Conclusions: Cannabis decriminalization was associated with substantially lower cannabis possession arrest rates among both adults and youths and among both Blacks and Whites. It reduced racial disparity between Blacks and Whites among adults but not youths. These findings suggested that cannabis decriminalization had its intended consequence of reducing arrests and may have potential to reduce racial disparity in arrests at least among adults.”

https://pubmed.ncbi.nlm.nih.gov/34954673/

“Cannabis decriminalization decreased arrests in both adults and youths.•

Cannabis decriminalization decreased arrests in both Blacks and Whites.•

Cannabis decriminalization decreased racial disparity in arrests only in adults.”

https://www.sciencedirect.com/science/article/abs/pii/S0277953621010042?via%3Dihub

“Cannabis Decriminalization Reduces The Racial Disparity, A New Study Suggests”

https://www.forbes.com/sites/dariosabaghi/2021/12/28/cannabis-decriminalization-reduces-the-racial-disparity-a-new-study-suggests/?sh=305b32d91357


The Effectiveness and Safety of Medical Cannabis for Treating Cancer Related Symptoms in Oncology Patients

Frontiers in Pain Research (@FrontPain) / Twitter

“The use of medical cannabis (MC) to treat cancer-related symptoms is rising. However, there is a lack of long-term trials to assess the benefits and safety of MC treatment in this population. In this work, we followed up prospectively and longitudinally on the effectiveness and safety of MC treatment.

Oncology patients reported on multiple symptoms before and after MC treatment initiation at one-, three-, and 6-month follow-ups. Oncologists reported on the patients’ disease characteristics. Intention-to-treat models were used to assess changes in outcomes from baseline. MC treatment was initiated by 324 patients and 212, 158 and 126 reported at follow-ups.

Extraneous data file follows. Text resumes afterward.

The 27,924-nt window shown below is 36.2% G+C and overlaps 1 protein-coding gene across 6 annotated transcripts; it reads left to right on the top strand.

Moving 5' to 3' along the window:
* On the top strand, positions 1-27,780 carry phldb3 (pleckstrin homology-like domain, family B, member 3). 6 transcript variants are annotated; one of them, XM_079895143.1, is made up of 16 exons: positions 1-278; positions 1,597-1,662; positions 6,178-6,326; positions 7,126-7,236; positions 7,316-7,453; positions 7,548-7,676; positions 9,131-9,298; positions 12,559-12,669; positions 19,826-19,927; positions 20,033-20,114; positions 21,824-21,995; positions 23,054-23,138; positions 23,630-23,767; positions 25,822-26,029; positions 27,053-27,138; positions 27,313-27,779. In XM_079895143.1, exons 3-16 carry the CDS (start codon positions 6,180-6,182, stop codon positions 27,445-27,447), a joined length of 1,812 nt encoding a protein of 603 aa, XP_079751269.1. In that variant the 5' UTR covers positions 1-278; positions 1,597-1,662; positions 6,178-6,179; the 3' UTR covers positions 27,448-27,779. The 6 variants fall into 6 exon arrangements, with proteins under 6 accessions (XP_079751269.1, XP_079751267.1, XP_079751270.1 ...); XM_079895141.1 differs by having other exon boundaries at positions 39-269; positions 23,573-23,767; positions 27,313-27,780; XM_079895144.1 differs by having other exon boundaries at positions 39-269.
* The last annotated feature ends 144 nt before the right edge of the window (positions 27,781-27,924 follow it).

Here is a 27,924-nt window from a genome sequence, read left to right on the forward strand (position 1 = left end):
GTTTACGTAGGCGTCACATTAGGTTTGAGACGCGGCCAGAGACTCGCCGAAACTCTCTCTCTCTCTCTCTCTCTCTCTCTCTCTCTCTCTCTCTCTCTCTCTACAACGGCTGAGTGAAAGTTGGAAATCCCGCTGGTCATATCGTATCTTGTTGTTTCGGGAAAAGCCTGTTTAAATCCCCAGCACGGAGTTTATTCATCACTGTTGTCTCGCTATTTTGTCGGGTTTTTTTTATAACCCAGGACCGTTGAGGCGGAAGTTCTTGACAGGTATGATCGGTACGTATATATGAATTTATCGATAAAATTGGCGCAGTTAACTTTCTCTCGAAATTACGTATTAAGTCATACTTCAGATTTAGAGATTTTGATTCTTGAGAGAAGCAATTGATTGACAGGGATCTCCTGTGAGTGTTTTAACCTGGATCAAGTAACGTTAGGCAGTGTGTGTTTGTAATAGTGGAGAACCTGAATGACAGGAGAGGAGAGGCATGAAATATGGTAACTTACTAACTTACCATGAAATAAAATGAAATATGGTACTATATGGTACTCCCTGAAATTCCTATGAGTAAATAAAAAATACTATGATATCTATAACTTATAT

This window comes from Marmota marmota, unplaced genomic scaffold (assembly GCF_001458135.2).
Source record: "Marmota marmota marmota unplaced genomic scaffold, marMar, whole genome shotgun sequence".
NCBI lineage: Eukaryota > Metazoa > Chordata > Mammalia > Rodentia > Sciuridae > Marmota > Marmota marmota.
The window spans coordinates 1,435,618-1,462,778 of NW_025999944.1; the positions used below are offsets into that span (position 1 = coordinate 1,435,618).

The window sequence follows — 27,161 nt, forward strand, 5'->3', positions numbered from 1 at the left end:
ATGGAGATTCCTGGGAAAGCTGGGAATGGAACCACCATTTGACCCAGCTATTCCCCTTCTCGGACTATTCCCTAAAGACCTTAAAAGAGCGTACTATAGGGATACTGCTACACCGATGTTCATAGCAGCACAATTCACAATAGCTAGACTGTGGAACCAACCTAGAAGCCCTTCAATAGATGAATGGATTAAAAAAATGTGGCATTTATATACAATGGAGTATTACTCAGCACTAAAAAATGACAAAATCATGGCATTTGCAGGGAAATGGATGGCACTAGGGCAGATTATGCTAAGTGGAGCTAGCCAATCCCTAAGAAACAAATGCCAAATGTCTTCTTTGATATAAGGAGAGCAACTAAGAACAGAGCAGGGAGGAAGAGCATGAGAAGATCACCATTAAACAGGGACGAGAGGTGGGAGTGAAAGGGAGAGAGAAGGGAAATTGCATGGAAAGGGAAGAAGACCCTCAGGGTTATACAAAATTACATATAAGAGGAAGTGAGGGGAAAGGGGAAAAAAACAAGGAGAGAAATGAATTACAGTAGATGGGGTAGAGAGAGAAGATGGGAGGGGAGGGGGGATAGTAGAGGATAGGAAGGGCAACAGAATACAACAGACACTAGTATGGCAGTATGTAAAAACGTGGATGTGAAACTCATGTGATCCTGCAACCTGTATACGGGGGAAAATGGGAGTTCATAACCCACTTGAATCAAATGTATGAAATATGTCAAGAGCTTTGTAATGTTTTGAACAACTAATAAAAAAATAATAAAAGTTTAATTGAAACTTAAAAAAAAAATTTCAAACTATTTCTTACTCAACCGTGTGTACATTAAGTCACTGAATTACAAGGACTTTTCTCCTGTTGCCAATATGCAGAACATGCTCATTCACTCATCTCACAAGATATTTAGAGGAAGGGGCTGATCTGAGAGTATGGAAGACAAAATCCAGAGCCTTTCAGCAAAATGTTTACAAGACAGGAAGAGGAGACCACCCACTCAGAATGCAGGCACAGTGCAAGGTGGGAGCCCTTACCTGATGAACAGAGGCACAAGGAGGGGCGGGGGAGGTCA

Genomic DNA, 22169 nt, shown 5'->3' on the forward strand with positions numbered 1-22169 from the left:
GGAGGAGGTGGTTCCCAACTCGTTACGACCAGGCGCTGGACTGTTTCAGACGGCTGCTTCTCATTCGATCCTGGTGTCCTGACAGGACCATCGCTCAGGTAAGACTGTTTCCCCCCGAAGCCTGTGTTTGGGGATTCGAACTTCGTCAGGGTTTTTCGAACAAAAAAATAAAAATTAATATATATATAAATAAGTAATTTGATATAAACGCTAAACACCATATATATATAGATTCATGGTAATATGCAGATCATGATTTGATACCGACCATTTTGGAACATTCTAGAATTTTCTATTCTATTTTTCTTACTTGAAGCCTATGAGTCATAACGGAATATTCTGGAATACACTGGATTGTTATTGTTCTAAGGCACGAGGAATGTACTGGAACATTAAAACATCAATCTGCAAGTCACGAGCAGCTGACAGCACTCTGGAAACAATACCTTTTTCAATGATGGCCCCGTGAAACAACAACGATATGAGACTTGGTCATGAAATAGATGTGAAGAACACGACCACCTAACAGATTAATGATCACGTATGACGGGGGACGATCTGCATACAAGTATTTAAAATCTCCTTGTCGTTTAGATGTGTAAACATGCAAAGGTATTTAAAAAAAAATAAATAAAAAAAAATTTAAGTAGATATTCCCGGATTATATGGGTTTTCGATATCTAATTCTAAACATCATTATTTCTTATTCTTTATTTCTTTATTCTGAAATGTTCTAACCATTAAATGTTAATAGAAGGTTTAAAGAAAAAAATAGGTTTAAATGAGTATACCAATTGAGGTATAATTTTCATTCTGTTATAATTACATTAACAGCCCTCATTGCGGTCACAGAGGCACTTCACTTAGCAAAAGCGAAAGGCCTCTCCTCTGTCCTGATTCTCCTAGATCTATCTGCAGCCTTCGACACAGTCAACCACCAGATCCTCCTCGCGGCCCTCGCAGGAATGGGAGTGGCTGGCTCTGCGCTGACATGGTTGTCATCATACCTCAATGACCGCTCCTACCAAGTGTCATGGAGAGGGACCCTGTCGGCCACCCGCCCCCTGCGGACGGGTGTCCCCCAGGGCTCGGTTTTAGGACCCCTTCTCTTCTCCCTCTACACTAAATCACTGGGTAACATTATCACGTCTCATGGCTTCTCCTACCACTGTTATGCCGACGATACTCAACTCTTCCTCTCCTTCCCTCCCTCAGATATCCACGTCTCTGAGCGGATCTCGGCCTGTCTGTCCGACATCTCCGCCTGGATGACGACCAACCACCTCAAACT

Most outcome measures improved significantly during MC treatment for most patients (p < 0.005). Specifically, at 6 months, total cancer symptoms burden declined from baseline by a median of 18%, from 122 (82–157) at baseline to 89 (45–138) at endpoint (−18.98; 95%CI= −26.95 to −11.00; p < 0.001). Reported adverse effects were common but mostly non-serious and remained stable during MC treatment.

The results of this study suggest that MC treatment is generally safe for oncology patients and can potentially reduce the burden of associated symptoms with no serious MC-related adverse effects.

The main finding of the current study is that most cancer comorbid symptoms improved significantly during 6 months of MC treatment.

Additionally, we found that MC treatment in cancer patients was well tolerated and safe.”

https://pubmed.ncbi.nlm.nih.gov/35669038/

https://www.frontiersin.org/articles/10.3389/fpain.2022.861037/full?utm_source=fweb